ECBs diversity blueprint delayed as county clubs disagree on timescale
The England and Wales Cricket Board’s blueprint to improve inclusivity within the game has been dealt a blow, due to some counties opposing the agreed timescale to make their boards more diverse.
The decision from the ECB came in the wake of the Azeem Rafiq scandal, after the ex-Yorkshire player accused his former club of being ‘institutionally racist’ after he alleged he was discriminated against during his two spells at Headingley.
As well as allegations being directed against Yorkshire, fellow county championship side Essex have also been on the receiving end of accusations from three of their former players this week.
Following the recent disgraced reputation of the sport, the ECB have looked to step in with a number of plans, including clubs presenting a much more diverse ‘leadership team’ for the 2022 season.
As a result the Guardian revealed that the blueprint requires all 18 counties to take ‘a commitment to best practice governance’, by delivering ‘board and leadership team diversity (30% female, representative ethnicity) by April 2022’.
Despite the plan receiving support for the most part, a number of clubs within the county circuit have reportedly opposed the deadline presented by the ECB and its ‘imprecise wording’.
The new enforced target came after counties were encouraged to attempt to meet the representation percentage in the 2019 County Partnership agreement which stated clubs should look to “adopt a target of, and take all appropriate actions to encourage, a minimum of 30% of each gender and a minimum of one board member from a BAME background on its board.”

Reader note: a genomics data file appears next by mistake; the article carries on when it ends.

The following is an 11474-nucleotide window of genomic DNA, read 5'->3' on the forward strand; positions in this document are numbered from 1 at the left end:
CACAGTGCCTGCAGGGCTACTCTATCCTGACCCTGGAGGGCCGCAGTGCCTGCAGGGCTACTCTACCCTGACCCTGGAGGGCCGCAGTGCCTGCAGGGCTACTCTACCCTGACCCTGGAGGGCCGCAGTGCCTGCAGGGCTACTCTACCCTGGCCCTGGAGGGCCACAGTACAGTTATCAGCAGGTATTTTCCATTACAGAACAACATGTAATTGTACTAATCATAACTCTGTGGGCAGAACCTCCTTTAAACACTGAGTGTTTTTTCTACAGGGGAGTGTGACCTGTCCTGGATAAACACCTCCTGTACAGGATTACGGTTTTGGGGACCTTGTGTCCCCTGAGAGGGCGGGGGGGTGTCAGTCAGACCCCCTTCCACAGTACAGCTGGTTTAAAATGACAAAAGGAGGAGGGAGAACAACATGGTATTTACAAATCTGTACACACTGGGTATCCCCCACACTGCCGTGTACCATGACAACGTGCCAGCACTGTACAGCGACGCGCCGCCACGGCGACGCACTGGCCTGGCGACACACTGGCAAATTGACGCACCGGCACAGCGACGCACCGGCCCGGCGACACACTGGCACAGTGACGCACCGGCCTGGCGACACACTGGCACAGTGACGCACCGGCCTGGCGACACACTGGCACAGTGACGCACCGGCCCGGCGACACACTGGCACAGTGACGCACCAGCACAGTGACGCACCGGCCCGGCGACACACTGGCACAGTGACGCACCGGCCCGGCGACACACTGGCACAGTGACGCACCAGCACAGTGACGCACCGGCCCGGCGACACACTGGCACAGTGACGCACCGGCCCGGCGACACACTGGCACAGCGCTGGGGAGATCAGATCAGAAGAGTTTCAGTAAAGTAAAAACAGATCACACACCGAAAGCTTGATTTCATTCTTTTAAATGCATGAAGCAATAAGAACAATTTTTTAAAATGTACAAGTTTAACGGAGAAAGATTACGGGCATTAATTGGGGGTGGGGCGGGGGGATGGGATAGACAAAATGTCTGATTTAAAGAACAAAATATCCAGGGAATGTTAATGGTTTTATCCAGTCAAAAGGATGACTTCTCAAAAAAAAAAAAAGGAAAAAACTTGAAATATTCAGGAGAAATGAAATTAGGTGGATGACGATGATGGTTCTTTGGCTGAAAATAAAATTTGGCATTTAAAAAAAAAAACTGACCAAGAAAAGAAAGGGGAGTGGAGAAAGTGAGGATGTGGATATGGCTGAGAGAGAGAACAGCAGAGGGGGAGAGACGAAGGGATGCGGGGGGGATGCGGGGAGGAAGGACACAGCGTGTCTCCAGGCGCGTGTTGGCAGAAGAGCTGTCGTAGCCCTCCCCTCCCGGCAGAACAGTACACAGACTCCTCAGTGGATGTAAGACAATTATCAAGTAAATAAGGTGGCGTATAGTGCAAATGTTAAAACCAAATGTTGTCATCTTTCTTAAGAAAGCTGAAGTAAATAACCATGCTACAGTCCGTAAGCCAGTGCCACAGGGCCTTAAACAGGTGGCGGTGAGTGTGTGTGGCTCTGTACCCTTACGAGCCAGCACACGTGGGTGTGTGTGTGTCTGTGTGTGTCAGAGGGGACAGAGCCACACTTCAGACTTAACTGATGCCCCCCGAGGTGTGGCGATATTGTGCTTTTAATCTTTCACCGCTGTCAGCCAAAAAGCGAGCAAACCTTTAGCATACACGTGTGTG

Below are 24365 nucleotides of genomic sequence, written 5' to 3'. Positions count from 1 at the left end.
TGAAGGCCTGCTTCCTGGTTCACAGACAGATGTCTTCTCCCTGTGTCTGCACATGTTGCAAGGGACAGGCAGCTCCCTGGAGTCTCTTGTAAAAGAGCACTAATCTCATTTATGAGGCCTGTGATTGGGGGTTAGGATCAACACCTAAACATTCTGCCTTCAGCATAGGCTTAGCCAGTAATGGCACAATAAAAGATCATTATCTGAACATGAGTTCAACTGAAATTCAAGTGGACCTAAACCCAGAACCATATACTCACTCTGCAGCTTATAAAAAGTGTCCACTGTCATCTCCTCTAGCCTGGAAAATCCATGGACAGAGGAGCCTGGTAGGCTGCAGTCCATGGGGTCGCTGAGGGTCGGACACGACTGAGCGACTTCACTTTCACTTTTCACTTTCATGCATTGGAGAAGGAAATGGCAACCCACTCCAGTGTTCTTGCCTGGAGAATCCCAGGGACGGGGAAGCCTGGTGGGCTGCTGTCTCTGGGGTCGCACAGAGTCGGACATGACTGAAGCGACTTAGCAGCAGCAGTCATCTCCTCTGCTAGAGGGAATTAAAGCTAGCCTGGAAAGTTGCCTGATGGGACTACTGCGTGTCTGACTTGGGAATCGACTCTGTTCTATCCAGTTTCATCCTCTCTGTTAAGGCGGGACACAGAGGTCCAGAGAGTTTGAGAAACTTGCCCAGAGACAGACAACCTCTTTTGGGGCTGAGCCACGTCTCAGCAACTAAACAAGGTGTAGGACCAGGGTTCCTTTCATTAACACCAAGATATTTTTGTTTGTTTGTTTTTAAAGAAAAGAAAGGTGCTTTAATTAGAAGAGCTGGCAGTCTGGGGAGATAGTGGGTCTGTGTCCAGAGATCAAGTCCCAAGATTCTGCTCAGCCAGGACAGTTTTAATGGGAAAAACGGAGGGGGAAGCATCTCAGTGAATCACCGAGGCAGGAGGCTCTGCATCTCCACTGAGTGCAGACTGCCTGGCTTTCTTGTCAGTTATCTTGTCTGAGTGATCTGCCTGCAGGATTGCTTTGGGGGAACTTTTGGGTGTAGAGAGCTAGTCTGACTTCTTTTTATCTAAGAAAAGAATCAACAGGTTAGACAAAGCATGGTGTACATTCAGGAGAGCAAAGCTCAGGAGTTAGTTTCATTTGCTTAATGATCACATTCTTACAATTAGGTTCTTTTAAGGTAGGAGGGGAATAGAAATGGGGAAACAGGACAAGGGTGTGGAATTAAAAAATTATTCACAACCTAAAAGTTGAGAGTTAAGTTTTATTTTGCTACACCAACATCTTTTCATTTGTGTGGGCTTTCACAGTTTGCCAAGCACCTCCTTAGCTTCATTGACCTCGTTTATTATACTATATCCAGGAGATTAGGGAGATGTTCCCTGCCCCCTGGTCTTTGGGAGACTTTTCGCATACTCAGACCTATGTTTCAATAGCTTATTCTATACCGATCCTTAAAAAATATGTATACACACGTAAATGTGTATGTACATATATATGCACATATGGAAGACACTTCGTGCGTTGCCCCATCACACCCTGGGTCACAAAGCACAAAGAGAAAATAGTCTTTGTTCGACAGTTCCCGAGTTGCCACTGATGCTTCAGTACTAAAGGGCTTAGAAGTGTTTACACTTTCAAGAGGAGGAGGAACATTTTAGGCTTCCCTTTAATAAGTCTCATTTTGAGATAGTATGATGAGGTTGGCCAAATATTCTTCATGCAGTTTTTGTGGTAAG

According to the Guardian some clubs have been left in the dark as to what a ‘leadership team’ exactly entails, with the size of county’s boards differing across the country, making it easier for some to enact more than others.
And, if the ‘leadership team’ label covers management staff too, clubs are set to struggle to meet the looming target date even more.
As well as enforcing county hierarchies to become more inclusive, the blueprint also states that an anti-discrimination unit will be set up within six months, with a report also set to be published every six months discussing the progress made to ‘meeting equality, diversity and inclusion goals within the game.
Discussing the new plans ECB chief executive Tom Harrison said: “Whether it’s about cultural change in the dressing room, standards for recruitment of staff through the game, a range of different points over 12 areas, we will look for tangible action to make sure we are impacting on the ground.
“What are the reasons we are experiencing cultural difficulties in the dressing room?
“What are the reasons this abhorrent behaviour of racism in our game has attacked the high-performance space? These are the kind of areas we will take a much closer look at.”
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